I saw this article, I shared in my fb wall, and soon, more than four dozen other people including some friends, have re-shared it. People look for good news and they find it, they gladly share. http://www.dk-export.dk/nyt-og-presse/nyheder/$5-billion-maritime-business-in-the-philippines/
Shipbuilding is very energy-intensive. Hence, we need more power capacity, cheaper energy that are available 24/7.
I saw Tsuneishi shipbuilding plant in Balamban, Cebu, around 2002 when I joined the UPSE-PDE study tour in Cebu. Not for “ordinary” workers there, required medium to high-skilled labor, like welding different steel parts — no trace of welding, it’s like one whole metal sheet folded. So the skills training was intensive at the start, through time, the locals have developed their own set of skills.
A friend added that ‘The locals were sent to Japan to be trained. A successful venture with the Aboitiz! Done almost “off-the-radar”.’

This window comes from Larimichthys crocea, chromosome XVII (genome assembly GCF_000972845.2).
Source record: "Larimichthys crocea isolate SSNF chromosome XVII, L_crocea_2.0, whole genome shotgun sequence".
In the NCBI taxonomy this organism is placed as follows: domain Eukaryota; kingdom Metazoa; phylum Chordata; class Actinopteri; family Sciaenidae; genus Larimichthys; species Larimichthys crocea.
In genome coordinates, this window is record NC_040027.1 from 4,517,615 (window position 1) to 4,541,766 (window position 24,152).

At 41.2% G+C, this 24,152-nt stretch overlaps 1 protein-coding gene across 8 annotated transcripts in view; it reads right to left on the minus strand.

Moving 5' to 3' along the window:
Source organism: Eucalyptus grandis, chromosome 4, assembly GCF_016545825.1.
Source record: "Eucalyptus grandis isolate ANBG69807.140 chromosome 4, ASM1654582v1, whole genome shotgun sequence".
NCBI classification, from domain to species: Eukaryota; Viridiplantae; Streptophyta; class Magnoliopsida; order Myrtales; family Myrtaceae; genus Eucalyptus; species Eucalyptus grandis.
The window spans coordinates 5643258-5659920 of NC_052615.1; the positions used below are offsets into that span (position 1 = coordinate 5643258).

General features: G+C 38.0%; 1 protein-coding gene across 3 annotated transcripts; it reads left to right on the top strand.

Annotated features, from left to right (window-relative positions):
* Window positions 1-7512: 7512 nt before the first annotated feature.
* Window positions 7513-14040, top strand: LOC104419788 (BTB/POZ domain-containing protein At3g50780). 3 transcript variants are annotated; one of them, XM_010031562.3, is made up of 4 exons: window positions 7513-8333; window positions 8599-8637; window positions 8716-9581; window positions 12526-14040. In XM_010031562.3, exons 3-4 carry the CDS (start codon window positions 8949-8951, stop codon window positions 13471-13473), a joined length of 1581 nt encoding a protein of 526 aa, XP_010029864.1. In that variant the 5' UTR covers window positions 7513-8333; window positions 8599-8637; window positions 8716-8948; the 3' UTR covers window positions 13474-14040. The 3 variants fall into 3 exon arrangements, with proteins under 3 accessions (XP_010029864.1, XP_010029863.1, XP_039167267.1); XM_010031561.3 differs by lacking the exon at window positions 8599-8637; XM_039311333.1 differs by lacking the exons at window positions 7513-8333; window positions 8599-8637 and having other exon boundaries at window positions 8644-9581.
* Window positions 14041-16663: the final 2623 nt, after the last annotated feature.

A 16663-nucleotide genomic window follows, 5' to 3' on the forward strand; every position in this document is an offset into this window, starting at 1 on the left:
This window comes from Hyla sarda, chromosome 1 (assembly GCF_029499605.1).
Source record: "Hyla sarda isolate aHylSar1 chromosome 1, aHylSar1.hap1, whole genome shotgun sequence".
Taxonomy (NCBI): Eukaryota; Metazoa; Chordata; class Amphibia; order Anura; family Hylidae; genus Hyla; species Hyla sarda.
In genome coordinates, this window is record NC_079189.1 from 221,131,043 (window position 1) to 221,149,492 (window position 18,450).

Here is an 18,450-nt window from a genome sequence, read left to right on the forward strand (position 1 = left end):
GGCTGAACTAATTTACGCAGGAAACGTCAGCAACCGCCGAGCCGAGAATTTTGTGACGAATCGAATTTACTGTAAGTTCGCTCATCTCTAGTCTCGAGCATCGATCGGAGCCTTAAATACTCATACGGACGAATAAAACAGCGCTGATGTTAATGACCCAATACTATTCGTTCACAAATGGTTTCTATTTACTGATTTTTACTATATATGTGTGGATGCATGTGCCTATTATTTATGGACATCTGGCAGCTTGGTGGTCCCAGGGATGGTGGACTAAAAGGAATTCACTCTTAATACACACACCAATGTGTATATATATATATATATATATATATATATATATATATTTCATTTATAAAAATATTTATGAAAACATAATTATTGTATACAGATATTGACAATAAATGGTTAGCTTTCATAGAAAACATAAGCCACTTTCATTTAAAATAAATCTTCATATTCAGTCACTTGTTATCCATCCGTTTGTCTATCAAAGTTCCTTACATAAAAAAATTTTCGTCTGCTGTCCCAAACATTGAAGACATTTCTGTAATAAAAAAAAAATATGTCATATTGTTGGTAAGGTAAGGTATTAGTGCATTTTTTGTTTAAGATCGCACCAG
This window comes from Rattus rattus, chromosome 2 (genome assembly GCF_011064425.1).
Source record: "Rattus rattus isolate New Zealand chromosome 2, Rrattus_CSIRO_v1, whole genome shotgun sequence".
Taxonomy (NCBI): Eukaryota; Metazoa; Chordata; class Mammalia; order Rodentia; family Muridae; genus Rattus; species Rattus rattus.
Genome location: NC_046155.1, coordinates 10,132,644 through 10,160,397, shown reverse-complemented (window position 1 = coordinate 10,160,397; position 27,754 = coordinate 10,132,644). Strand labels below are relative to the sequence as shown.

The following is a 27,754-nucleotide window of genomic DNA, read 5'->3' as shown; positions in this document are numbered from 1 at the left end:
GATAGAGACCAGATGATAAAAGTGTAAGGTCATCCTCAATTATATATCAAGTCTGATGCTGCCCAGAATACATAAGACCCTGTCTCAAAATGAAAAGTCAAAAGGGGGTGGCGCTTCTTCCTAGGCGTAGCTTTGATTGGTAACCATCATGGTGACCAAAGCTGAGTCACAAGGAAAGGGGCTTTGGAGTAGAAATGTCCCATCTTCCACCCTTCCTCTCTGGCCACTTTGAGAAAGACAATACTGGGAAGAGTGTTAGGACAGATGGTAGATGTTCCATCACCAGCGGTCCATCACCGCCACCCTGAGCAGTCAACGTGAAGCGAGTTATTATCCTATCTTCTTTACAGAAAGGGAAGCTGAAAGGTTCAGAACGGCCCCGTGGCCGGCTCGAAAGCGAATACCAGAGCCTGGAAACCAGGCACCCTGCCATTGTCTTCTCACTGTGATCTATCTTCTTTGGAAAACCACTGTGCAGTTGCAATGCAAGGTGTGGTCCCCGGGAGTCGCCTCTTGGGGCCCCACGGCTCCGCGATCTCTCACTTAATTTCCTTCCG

Another friend suggested that the PH should start building military ships like an aircraft carrier. But who would buy such giant carrier made in the PH? The existing shipbuilders here like Tsuneishi, they may have zero work or experience making military ships, only cargo and passengers ships — those huge ships transporting steel, cement, coal, rice, etc.
With AEC, “unli flights” by ASEAN-based airlines will soon kick off. To follow will be “unli sails” by ASEAN-based shipping lines. RORO ports almost everywhere as fast craft boats, designed and manufactured in the PH, become more available, more affordable.
From the Manila Bulletin news,
“In 2013, the Philippines was ranked as the fifth world’s largest shipbuilding country after China, Japan, Korea and Brazil, as more local shipyards are building more ships of larger tonnage capabilities like bulk carriers, container ships and passenger ferries, particularly Tsuneishi Heavy Industries, Inc. (THICI), Hanjin Heavy Industries Corporation Philippines and Keppel Philippines Marine, Inc., which cater to the export market,” said Bañas. — June 22, 2014.
What government can do, or should NOT do, to help this industry develop further:
- Do not create new taxes or raise existing ones that apply to the sector. Business bureaucracies, simply cut and reduce them.
- Further bring down the cost of electricity via less taxes and bureaucracies for gencos.